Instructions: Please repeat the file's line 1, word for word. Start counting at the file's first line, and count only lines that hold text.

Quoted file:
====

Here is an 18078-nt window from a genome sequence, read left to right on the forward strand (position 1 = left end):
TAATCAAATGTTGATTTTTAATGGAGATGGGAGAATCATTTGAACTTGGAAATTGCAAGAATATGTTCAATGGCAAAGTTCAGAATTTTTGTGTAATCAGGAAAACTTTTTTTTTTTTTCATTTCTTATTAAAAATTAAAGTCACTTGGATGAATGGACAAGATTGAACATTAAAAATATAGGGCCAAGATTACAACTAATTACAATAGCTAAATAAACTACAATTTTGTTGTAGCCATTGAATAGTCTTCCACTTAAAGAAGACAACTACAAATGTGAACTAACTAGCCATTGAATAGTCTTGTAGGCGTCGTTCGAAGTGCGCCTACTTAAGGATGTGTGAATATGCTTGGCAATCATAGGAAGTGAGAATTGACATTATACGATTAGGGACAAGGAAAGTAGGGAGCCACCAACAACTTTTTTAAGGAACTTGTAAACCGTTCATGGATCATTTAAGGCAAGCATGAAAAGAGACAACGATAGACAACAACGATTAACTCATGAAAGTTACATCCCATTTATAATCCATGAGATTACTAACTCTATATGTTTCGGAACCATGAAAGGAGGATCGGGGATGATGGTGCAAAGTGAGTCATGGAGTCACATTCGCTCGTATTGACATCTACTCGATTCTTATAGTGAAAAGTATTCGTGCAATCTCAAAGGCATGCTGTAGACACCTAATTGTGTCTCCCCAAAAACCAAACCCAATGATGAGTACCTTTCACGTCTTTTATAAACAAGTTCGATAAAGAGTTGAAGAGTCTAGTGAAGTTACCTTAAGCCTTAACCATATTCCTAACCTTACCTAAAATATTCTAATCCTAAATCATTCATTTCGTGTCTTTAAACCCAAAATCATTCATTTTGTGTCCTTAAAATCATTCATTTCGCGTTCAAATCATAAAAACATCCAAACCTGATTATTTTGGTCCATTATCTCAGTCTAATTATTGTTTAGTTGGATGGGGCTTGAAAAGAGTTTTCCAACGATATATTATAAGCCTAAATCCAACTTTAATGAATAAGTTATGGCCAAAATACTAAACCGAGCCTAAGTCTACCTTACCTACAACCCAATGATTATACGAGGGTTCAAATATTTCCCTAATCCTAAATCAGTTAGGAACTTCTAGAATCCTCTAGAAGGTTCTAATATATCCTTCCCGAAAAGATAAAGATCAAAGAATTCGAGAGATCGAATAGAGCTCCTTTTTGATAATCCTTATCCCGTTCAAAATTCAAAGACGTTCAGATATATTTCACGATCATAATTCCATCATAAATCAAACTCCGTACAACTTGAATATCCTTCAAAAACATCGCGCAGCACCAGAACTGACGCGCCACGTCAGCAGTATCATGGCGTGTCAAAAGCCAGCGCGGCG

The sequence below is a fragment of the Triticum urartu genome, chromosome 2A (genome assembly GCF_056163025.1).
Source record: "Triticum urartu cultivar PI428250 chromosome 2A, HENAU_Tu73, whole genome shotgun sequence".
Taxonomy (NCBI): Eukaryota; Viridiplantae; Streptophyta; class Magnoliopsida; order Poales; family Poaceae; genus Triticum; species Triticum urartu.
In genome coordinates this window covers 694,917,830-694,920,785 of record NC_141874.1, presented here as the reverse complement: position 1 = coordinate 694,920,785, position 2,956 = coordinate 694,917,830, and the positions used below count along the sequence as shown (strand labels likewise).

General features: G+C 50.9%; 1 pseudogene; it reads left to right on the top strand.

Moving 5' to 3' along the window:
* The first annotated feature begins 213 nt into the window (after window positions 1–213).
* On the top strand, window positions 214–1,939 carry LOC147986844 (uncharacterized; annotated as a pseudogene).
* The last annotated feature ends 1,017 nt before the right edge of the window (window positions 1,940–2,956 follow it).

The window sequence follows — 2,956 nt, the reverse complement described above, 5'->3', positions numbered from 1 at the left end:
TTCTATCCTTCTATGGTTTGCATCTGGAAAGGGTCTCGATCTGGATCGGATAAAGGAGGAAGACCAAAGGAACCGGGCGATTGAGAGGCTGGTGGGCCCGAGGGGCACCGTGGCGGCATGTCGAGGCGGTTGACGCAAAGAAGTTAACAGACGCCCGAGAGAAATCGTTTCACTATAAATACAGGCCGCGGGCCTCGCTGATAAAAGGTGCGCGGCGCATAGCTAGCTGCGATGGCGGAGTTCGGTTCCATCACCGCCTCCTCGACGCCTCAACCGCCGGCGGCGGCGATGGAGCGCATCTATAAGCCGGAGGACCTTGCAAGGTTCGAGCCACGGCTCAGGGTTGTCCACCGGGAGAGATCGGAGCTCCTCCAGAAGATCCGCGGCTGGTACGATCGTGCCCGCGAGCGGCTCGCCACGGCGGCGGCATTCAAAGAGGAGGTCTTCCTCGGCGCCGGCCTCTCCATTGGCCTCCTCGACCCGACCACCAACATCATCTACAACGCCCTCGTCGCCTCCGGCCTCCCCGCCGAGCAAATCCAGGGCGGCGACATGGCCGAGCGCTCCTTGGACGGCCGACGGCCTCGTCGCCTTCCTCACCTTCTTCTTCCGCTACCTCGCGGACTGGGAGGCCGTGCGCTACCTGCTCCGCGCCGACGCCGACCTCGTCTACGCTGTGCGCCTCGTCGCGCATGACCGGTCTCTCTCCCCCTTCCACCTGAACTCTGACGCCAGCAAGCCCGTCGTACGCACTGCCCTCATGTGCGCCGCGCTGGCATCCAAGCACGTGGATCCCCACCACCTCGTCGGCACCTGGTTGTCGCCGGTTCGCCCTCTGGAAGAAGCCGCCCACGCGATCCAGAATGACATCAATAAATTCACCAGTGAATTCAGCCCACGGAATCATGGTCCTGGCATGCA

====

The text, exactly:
Here is an 18078-nt window from a genome sequence, read left to right on the forward strand (position 1 = left end):